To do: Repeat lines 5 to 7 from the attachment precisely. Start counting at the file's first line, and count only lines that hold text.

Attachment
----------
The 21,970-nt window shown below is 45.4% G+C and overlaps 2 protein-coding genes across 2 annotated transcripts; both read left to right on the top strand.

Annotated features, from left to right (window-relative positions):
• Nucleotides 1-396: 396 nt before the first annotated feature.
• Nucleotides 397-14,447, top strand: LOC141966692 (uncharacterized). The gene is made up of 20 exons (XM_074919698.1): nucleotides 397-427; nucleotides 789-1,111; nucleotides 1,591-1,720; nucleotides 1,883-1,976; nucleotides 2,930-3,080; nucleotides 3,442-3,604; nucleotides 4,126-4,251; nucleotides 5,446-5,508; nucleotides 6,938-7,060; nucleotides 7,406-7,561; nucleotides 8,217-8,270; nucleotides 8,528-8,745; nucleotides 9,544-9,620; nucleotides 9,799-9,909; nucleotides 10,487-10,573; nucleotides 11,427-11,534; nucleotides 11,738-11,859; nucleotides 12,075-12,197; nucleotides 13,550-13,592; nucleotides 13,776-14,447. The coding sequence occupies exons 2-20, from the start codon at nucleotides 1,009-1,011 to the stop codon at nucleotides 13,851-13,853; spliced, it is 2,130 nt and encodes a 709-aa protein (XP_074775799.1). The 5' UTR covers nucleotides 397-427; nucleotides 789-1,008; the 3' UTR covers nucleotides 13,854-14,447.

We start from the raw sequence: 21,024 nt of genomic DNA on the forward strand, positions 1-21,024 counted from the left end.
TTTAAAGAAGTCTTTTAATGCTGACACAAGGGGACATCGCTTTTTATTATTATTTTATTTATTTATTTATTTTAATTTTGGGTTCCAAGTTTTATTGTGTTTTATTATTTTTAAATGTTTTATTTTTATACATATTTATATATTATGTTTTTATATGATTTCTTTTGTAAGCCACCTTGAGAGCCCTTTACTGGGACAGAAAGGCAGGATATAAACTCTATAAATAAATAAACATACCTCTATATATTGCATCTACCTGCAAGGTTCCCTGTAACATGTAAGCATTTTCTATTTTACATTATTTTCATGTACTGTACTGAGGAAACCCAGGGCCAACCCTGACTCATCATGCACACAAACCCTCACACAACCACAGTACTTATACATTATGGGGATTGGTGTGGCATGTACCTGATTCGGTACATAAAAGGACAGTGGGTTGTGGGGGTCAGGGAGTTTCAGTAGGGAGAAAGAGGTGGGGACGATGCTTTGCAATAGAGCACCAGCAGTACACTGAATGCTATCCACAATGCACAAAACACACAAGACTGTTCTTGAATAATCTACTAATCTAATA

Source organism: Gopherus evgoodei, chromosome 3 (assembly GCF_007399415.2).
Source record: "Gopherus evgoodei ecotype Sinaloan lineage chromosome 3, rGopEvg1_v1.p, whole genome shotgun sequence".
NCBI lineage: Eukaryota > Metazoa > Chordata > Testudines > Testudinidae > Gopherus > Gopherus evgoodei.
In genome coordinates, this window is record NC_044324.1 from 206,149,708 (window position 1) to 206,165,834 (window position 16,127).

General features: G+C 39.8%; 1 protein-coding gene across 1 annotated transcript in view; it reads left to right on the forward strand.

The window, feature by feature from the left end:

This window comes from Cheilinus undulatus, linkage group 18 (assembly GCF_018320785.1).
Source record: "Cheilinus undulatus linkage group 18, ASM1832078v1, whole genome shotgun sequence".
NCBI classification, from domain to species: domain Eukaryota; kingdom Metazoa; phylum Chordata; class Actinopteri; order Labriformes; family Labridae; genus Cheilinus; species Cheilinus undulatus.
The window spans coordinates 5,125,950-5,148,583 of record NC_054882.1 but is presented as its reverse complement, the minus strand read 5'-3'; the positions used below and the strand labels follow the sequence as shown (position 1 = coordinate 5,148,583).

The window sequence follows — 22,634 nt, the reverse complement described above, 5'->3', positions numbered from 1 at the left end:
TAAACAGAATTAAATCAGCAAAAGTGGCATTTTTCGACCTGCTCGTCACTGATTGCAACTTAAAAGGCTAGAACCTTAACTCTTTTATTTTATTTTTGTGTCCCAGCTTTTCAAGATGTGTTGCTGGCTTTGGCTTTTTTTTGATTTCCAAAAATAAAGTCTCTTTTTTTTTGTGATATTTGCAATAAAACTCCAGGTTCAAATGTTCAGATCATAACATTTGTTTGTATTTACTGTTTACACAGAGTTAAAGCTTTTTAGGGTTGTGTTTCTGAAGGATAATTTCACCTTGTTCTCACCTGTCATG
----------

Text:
We start from the raw sequence: 21,024 nt of genomic DNA on the forward strand, positions 1-21,024 counted from the left end.
TTTAAAGAAGTCTTTTAATGCTGACACAAGGGGACATCGCTTTTTATTATTATTTTATTTATTTATTTATTTTAATTTTGGGTTCCAAGTTTTATTGTGTTTTATTATTTTTAAATGTTTTATTTTTATACATATTTATATATTATGTTTTTATATGATTTCTTTTGTAAGCCACCTTGAGAGCCCTTTACTGGGACAGAAAGGCAGGATATAAACTCTATAAATAAATAAACATACCTCTATATATTGCATCTACCTGCAAGGTTCCCTGTAACATGTAAGCATTTTCTATTTTACATTATTTTCATGTACTGTACTGAGGAAACCCAGGGCCAACCCTGACTCATCATGCACACAAACCCTCACACAACCACAGTACTTATACATTATGGGGATTGGTGTGGCATGTACCTGATTCGGTACATAAAAGGACAGTGGGTTGTGGGGGTCAGGGAGTTTCAGTAGGGAGAAAGAGGTGGGGACGATGCTTTGCAATAGAGCACCAGCAGTACACTGAATGCTATCCACAATGCACAAAACACACAAGACTGTTCTTGAATAATCTACTAATCTAATA

Source organism: Gopherus evgoodei, chromosome 3 (assembly GCF_007399415.2).